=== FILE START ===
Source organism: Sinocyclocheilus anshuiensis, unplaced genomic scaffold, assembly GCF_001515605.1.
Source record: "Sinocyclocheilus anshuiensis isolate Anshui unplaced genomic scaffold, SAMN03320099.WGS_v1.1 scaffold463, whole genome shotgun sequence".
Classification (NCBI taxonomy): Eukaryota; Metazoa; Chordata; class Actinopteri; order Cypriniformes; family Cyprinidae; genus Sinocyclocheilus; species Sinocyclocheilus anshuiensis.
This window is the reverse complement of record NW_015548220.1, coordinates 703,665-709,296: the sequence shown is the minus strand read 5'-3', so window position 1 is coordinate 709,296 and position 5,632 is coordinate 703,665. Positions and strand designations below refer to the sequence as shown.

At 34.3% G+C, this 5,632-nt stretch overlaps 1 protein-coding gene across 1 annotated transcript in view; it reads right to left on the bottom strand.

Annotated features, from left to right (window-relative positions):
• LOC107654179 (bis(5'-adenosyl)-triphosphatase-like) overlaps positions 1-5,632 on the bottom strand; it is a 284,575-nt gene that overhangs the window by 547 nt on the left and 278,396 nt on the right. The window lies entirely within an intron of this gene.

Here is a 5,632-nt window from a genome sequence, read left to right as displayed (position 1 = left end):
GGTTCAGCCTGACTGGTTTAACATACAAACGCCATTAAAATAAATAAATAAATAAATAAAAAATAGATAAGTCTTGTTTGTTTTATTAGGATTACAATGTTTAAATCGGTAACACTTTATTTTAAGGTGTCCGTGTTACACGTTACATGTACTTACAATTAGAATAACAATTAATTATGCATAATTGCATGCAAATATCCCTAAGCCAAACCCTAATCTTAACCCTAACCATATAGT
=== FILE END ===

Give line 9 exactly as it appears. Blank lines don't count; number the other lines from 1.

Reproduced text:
GGTTCAGCCTGACTGGTTTAACATACAAACGCCATTAAAATAAATAAATAAATAAATAAAAAATAGATAAGTCTTGTTTGTTTTATTAGGATTACAATGTTTAAATCGGTAACACTTTATTTTAAGGTGTCCGTGTTACACGTTACATGTACTTACAATTAGAATAACAATTAATTATGCATAATTGCATGCAAATATCCCTAAGCCAAACCCTAATCTTAACCCTAACCATATAGT